22 March 2016
Throughout March, the Ideas Boom has been touring Australia in a series of oversubscribed "stakeholder workshops". I imagine the discussions ricochet with words such as innovation, ecosystem, incubator and accelerator. This is the lexicon of the innovation agenda.
Conspicuously missing from this vocabulary are words such as waste, inefficiency and duplication. In the rush to turn new ideas into successful products and services, we seem to have conferred newness with mystical powers.
That’s not to say new innovations such as drugs and devices do not have a place in the innovation agenda. As a cardiologist and researcher, it is a challenge to think of major medical advances that did not start as new ideas in a laboratory and progress through an innovation cycle into fully formed products and procedures with genuine benefit to patients.
However, the problem with the innovation agenda focus is that we seem to be obsessed with putting our energy into newness at the expense of improving existing products and services.
We need to shake off the idea that the innovation agenda is solely about sunrise industries and start looking at ways we can reform underperforming industries by dealing with inefficiencies and waste — especially those that transfer costs to the taxpayer.
More than any other sector, health would benefit from a reform of existing systems. With a burgeoning deficit and little appetite among the electorate for new taxes, I believe it is time we rolled up our sleeves and tackled the inconvenient truth that the health system is riddled with inefficiencies and profiteering by entrenched interests.
The scourge of waste is seen across the board in health. One prevalent situation is the use of marginally beneficial and duplicate imaging. Let me provide an example from my experience as a cardiologist involving reordering of echocardiograms that attract a Medicare rebate of about $250.
Imagine you are a patient who has had an echo test ordered by a general practitioner in one location and you are referred to a specialist or hospital in another location. The report will go with you, but the chances are the images will not. Say the new specialist finds your presentation is inconsistent with the report. They can’t get easy access to the images because we don’t have a means of uploading echos on to a common server for downloading on demand. So what does the specialist do? Order another echocardiogram, of course.
Solving this problem isn’t rocket science, but I fear problems such as these may not be sexy enough for the innovation agenda. For years, we’ve had a common file format standard for viewing medical images — it’s called DICOM. In theory, DICOM enables the integration of network hardware to facilitate image archiving and retrieval from a central repository. This should enable your specialist across town to retrieve and view the echocardiogram, ordered by his colleague — and subsidised by the taxpayer — with just a few mouse clicks.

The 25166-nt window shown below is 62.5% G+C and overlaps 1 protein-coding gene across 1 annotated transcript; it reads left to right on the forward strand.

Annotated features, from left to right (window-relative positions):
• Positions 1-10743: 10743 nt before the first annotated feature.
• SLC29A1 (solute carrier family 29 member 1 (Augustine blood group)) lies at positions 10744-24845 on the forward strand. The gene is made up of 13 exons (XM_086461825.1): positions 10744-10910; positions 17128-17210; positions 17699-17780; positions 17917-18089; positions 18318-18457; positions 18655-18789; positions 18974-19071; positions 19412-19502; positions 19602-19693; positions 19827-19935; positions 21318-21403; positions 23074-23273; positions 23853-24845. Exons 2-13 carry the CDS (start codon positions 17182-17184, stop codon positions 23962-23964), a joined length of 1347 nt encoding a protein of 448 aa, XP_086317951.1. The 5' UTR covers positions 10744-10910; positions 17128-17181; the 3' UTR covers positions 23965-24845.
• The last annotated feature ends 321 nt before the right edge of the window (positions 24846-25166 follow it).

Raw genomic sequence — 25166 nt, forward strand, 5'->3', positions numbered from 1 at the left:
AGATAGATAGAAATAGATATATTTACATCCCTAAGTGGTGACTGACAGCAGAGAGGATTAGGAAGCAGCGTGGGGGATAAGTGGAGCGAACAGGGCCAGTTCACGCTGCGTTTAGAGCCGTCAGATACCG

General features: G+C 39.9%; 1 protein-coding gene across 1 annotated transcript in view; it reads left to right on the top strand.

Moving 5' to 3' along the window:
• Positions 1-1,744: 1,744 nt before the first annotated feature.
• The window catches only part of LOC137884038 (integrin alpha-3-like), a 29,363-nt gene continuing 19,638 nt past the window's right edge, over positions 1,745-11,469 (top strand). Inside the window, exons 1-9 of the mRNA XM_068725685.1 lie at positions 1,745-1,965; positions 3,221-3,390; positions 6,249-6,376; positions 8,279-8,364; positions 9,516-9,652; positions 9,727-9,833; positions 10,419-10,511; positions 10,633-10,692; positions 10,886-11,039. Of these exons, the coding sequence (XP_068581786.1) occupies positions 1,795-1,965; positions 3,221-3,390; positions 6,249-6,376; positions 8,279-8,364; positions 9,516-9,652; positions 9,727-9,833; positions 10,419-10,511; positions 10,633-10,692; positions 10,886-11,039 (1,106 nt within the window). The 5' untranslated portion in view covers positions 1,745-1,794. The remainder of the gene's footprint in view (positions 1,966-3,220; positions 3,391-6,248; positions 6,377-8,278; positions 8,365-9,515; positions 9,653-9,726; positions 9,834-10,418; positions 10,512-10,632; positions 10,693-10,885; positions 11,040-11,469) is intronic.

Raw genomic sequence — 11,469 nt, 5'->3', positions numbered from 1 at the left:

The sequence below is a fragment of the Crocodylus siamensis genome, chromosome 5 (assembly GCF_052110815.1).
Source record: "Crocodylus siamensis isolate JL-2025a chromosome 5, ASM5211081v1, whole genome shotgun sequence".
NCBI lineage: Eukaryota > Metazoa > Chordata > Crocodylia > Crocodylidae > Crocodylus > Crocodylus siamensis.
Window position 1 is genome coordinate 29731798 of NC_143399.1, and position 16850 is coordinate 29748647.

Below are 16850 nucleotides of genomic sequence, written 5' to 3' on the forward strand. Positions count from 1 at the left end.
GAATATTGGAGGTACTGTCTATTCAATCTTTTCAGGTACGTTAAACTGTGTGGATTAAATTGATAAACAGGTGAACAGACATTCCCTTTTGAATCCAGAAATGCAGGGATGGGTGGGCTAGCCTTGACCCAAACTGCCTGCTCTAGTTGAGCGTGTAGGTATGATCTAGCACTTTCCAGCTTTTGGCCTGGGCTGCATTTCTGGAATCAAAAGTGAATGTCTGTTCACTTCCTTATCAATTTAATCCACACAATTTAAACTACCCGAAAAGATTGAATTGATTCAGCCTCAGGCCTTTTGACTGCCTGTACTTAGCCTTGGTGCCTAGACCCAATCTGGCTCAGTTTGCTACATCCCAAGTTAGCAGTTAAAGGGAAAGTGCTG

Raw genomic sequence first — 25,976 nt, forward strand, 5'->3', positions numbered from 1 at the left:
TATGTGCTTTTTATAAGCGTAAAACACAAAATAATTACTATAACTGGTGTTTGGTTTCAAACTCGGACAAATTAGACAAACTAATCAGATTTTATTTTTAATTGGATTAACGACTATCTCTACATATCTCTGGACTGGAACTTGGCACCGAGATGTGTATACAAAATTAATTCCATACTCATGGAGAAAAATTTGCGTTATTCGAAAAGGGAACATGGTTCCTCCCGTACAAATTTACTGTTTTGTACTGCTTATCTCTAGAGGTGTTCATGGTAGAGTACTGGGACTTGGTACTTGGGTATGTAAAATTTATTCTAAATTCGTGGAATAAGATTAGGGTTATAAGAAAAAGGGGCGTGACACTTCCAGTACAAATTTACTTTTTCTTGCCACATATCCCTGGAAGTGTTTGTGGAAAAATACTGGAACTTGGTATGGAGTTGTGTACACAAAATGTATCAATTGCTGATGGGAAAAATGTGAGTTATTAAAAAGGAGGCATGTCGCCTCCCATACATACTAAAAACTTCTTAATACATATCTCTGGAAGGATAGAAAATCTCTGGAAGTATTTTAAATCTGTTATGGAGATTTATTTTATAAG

The reasons conspiring against wider implementation of this standard are simple. They include lack of imagination and, critically, the absence of a profitable business model. At the moment, the system doesn’t reward people for implementing more efficient practices and eliminating waste. If anything, they are rewarded for doing the exact opposite.
Quality of care and appropriate use of diagnostics is another issue that could be addressed as part of the innovation agenda. Our recently published research showed a 17-fold variation in cardiac imaging per 1000 people across Australia. The highest concentration of use is in urban centres such as Melbourne or Sydney, reflecting the referral practice of major medical centres. How then do we interpret the number of echocardiograms performed in Wide Bay, Queensland? With a population of 270,000, this region has more echocardiograms performed per 1000 people than Tasmania or the ACT. These variations do not appear to be related to the relative burden of disease and this finding highlights the fact we lack research to be able to measure overuse. Maybe that should be part of the innovation agenda.
Medical research has an important role to play in the innovation agenda by tackling waste and inefficiency and, in doing so, delivering better value for our collective health dollar. We could start by finding a better balance between research that develops new tests, drugs and devices and collecting evidence to show that a procedure or diagnostic we have been doing for years may not actually deliver much value.
As we embrace the innovation boom, it’s important to acknowledge that jobs and prosperity for all don’t just arise from new companies; they also arise from being smarter at what we do.
We will have squandered the innovation agenda if we fail to use it as an opportunity to address the serious issue of waste in the health sector.
Tom Marwick is director of the Baker IDI Heart and Diabetes Institute.
—Read this article on The Australian website.